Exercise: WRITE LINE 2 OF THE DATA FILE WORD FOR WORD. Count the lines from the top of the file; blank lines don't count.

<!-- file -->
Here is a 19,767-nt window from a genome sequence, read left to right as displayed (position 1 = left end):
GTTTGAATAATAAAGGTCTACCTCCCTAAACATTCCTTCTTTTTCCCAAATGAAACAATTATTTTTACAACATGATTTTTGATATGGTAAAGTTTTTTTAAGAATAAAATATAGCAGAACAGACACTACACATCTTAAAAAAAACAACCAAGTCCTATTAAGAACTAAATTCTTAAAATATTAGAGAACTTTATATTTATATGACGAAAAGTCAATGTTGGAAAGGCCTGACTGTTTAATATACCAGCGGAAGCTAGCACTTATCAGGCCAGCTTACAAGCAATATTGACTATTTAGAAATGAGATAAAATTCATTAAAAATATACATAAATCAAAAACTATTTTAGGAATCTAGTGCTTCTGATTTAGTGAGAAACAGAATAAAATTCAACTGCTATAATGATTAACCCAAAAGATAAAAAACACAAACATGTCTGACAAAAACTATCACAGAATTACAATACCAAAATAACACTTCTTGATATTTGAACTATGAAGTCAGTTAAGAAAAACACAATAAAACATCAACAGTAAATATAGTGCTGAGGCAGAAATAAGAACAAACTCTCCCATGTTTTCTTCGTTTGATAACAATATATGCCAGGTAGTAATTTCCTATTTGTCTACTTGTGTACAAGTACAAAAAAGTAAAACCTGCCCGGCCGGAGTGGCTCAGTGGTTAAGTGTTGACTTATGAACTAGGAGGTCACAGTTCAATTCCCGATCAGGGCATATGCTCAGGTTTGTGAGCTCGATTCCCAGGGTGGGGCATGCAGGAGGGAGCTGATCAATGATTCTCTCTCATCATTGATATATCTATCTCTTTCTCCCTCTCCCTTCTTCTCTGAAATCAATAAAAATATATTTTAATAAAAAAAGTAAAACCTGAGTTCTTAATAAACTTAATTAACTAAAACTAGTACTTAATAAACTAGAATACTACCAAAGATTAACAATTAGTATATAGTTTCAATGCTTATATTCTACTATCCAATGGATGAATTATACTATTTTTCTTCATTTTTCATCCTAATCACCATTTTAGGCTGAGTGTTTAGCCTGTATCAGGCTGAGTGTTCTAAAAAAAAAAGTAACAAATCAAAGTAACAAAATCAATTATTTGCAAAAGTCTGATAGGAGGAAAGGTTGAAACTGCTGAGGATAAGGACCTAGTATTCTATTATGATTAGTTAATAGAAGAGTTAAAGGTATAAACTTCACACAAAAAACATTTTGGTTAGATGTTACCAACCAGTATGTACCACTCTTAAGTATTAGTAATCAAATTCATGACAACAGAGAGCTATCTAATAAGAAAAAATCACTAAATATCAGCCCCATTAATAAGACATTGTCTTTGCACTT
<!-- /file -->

GTTTGAATAATAAAGGTCTACCTCCCTAAACATTCCTTCTTTTTCCCAAATGAAACAATTATTTTTACAACATGATTTTTGATATGGTAAAGTTTTTTTAAGAATAAAATATAGCAGAACAGACACTACACATCTTAAAAAAAACAACCAAGTCCTATTAAGAACTAAATTCTTAAAATATTAGAGAACTTTATATTTATATGACGAAAAGTCAATGTTGGAAAGGCCTGACTGTTTAATATACCAGCGGAAGCTAGCACTTATCAGGCCAGCTTACAAGCAATATTGACTATTTAGAAATGAGATAAAATTCATTAAAAATATACATAAATCAAAAACTATTTTAGGAATCTAGTGCTTCTGATTTAGTGAGAAACAGAATAAAATTCAACTGCTATAATGATTAACCCAAAAGATAAAAAACACAAACATGTCTGACAAAAACTATCACAGAATTACAATACCAAAATAACACTTCTTGATATTTGAACTATGAAGTCAGTTAAGAAAAACACAATAAAACATCAACAGTAAATATAGTGCTGAGGCAGAAATAAGAACAAACTCTCCCATGTTTTCTTCGTTTGATAACAATATATGCCAGGTAGTAATTTCCTATTTGTCTACTTGTGTACAAGTACAAAAAAGTAAAACCTGCCCGGCCGGAGTGGCTCAGTGGTTAAGTGTTGACTTATGAACTAGGAGGTCACAGTTCAATTCCCGATCAGGGCATATGCTCAGGTTTGTGAGCTCGATTCCCAGGGTGGGGCATGCAGGAGGGAGCTGATCAATGATTCTCTCTCATCATTGATATATCTATCTCTTTCTCCCTCTCCCTTCTTCTCTGAAATCAATAAAAATATATTTTAATAAAAAAAGTAAAACCTGAGTTCTTAATAAACTTAATTAACTAAAACTAGTACTTAATAAACTAGAATACTACCAAAGATTAACAATTAGTATATAGTTTCAATGCTTATATTCTACTATCCAATGGATGAATTATACTATTTTTCTTCATTTTTCATCCTAATCACCATTTTAGGCTGAGTGTTTAGCCTGTATCAGGCTGAGTGTTCTAAAAAAAAAAGTAACAAATCAAAGTAACAAAATCAATTATTTGCAAAAGTCTGATAGGAGGAAAGGTTGAAACTGCTGAGGATAAGGACCTAGTATTCTATTATGATTAGTTAATAGAAGAGTTAAAGGTATAAACTTCACACAAAAAACATTTTGGTTAGATGTTACCAACCAGTATGTACCACTCTTAAGTATTAGTAATCAAATTCATGACAACAGAGAGCTATCTAATAAGAAAAAATCACTAAATATCAGCCCCATTAATAAGACATTGTCTTTGCACTT